The anonymous blogger, Frau Luther, is frustrated with the way we (or perhaps just I, since I seem to be the one who throws the word around the most here) at SF talk about hospitality:
Like, there’s a LOT of trendy talk in those circles about “hospitality” and communal living and whatnot. Those who are outside traditional families are supposed to find some way to link up with this. Those inside them are supposed to somehow reach out and pull them in. This is allegedly the cure for loneliness. And as someone who is firmly ensconced in the very kind of traditional family they look towards, I have to say their understanding of what it’s like in here must be based on a 19th century novel or something, because it sounds nothing like my reality. Maybe it’s class-based (I strongly suspect this), as their visions seem to be filled with dinner parties and wine glass clinking and rich conversation over great books and fine liquor, and calendars full of ~social obligations~. Or something like that.
The idea that life in a family is not lonely is laughable. Think it through. Do you remember Betty Friedan? I spend most of my life in a static-space between utterly alone and never alone. I rarely have a soul to talk to and I can’t go to the bathroom for 5 minutes without someone interrupting. I’m not complaining, here, and I am not claiming that my status in the family constitutes oppression. I mean that the lot of the human being is loneliness, to some degree, and mutual incomprehensibility, and toil and weariness and weeping in hac lacrimarum valle. And life in a family isn’t all hobbit-like coziness and ale. It’s more of the same, with people you’re related to.
What I get from these writings, what puts me SO on edge about them, is that these folks who completely romanticize family life want to come warm themselves by the hearth and have a glass of wine and let a child amuse them for an hour or two, and call this “being part of our community” or somesuch. They will go home reflecting, thoughtfully, and write an essay about the deep meaning of it all, and with some tinge of envy and tsking about how plain boring hausfraus don’t appreciate our fortune. And then I will clear the plates, load the dishwasher, switch the clothes into the dryer, treat someone’s cough, sit half a precious hour in the room until she sleeps again, mend the blanket, thaw the chicken, mix the filling for the lunch entree, put on the TV and try to read 30 minutes before I fall asleep, alone.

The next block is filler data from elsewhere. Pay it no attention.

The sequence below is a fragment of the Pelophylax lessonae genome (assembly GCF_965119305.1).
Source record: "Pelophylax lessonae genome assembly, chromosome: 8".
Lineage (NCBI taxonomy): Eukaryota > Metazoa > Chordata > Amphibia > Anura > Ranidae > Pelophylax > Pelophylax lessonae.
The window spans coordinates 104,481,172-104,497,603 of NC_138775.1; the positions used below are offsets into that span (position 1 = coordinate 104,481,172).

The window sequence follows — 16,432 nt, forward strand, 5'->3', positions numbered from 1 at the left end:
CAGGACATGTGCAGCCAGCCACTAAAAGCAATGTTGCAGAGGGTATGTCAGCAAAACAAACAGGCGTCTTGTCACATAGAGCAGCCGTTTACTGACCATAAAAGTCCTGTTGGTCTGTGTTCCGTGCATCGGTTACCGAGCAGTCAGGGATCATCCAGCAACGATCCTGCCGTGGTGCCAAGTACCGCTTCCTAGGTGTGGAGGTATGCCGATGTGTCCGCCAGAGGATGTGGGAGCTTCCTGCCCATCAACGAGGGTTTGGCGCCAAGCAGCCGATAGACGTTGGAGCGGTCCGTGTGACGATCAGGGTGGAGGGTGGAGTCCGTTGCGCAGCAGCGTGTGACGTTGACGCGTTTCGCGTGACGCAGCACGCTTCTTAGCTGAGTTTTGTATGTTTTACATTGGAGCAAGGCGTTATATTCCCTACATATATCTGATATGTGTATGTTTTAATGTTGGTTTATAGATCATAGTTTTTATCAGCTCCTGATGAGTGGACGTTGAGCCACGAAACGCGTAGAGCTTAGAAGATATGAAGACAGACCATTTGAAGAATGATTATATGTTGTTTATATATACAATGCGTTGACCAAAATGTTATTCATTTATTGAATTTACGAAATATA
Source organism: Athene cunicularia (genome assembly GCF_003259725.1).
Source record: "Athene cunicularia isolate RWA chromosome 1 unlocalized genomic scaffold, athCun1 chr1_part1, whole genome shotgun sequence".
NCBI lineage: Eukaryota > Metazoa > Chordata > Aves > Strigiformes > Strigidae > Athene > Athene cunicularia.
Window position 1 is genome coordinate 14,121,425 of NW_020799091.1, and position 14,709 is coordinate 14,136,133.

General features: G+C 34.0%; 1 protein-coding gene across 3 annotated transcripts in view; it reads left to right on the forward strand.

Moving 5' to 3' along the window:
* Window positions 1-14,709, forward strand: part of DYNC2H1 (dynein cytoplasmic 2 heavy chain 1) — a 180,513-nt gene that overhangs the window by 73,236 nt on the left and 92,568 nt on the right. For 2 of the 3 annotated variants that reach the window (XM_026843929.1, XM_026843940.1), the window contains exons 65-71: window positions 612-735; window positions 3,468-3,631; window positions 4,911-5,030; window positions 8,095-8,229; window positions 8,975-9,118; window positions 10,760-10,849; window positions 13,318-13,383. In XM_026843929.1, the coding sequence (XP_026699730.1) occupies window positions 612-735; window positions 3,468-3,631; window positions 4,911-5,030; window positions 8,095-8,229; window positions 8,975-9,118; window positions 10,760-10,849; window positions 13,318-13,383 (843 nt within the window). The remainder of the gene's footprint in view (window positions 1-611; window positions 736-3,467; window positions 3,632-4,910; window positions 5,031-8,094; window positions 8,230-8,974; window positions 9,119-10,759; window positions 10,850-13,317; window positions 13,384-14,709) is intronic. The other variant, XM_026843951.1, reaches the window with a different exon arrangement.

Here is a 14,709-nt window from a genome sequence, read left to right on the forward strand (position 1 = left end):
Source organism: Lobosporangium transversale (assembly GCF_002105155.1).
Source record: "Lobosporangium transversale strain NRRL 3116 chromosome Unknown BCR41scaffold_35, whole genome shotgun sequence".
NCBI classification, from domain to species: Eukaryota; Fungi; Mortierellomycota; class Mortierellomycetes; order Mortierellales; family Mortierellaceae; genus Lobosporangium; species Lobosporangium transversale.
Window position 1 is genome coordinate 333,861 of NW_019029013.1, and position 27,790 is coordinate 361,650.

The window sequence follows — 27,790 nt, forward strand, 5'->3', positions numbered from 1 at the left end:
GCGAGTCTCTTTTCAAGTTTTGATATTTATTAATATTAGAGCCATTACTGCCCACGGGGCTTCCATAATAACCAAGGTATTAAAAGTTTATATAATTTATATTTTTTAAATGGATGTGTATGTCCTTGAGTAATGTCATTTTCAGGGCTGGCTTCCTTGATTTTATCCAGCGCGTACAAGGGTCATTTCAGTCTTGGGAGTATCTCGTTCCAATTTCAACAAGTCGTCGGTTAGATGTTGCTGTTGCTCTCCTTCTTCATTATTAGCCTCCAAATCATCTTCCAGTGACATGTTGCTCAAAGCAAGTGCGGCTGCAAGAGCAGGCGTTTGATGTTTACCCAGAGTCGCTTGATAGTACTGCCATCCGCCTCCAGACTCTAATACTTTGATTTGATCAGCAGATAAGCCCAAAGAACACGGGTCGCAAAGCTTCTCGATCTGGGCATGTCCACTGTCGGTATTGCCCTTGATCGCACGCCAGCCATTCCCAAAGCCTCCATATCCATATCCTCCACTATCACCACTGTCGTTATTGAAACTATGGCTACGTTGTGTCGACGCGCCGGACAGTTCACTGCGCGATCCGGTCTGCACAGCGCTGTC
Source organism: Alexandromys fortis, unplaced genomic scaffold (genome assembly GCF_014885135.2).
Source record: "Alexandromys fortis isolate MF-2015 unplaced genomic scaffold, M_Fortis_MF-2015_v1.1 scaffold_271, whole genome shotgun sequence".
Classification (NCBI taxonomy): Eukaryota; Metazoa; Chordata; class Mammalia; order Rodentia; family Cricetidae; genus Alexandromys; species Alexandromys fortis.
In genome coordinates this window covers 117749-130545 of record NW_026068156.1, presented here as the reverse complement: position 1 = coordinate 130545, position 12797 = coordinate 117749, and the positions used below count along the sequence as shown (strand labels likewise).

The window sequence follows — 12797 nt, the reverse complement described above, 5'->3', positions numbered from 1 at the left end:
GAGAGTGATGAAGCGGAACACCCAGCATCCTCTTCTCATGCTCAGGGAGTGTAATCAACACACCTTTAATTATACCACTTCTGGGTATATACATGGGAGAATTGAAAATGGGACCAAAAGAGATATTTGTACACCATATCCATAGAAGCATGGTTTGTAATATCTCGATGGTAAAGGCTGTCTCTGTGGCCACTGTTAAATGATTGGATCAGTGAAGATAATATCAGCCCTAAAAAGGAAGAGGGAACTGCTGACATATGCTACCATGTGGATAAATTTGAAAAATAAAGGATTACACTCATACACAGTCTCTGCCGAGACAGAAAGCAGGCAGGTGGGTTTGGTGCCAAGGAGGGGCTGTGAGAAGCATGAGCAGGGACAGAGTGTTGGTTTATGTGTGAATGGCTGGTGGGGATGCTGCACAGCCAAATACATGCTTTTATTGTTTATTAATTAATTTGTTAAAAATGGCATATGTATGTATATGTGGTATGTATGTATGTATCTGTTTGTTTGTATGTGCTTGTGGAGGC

I may have something to say in response to this later, but for now, I thought I would just post (with her permission) an email my (single) friend Betsy Childs sent to me about Frau Luther’s rant:
I was fascinated by the “Frau Luther” post on family life, even though I don’t know who this woman is. Most interesting to me is that she doesn’t seem able to see beyond her own context. She is the mother of small children, her husband apparently has a night job, and she homeschools. Can there be a harder stage of family life than that (excluding single parenthood)?
Observing my friends with small children has taken the romanticism out of my idea of family life. Drudgery is not a bad word to describe it. But this period lasts for a very short time. How many grandparents would write a post like this?
As a student of family life from the outside, I’ve come to a conclusion that family life, as opposed to celibacy, is a life of high highs and low lows. The high is that you are loved by someone who has promised never to leave you. You are needed by children who are utterly dependent on you, and who return your smiles. The low is that you may lose those people to death, or they may at some point reject you.
The single life is more moderated and less risky. The high is that my will is never crossed. The low is that my will is never crossed. Another low is that I am lonely. But at least I don’t have another person who is directly responsible for my loneliness.
I do think that her point, though it could have been more charitably stated, is a needed corrective to the romanticizing of family life and hospitality by single people. We are invited into the highs—to Christmas dinner. We need to be reminded that the home is not always filled with such inviting aromas.
However disgusted with her quality of life Frau Luther may be, I suspect she will not stay that way. Perhaps when she can see beyond her own situation, she will be able to think more about how God may extend the gifts and fellowship of her family to others who won’t be quite as demanding as her little ones.
I found this insightful. Again, I may say more later, but that’s all for now. Thank you, Betsy.
Wesley Hill is an assistant professor of New Testament at Trinity School for Ministry in Ambridge, Pennsylvania. He is the author of Washed and Waiting: Reflections on Christian Faithfulness and Homosexuality (Zondervan, 2010). He can be followed on Twitter: @WesleyHill.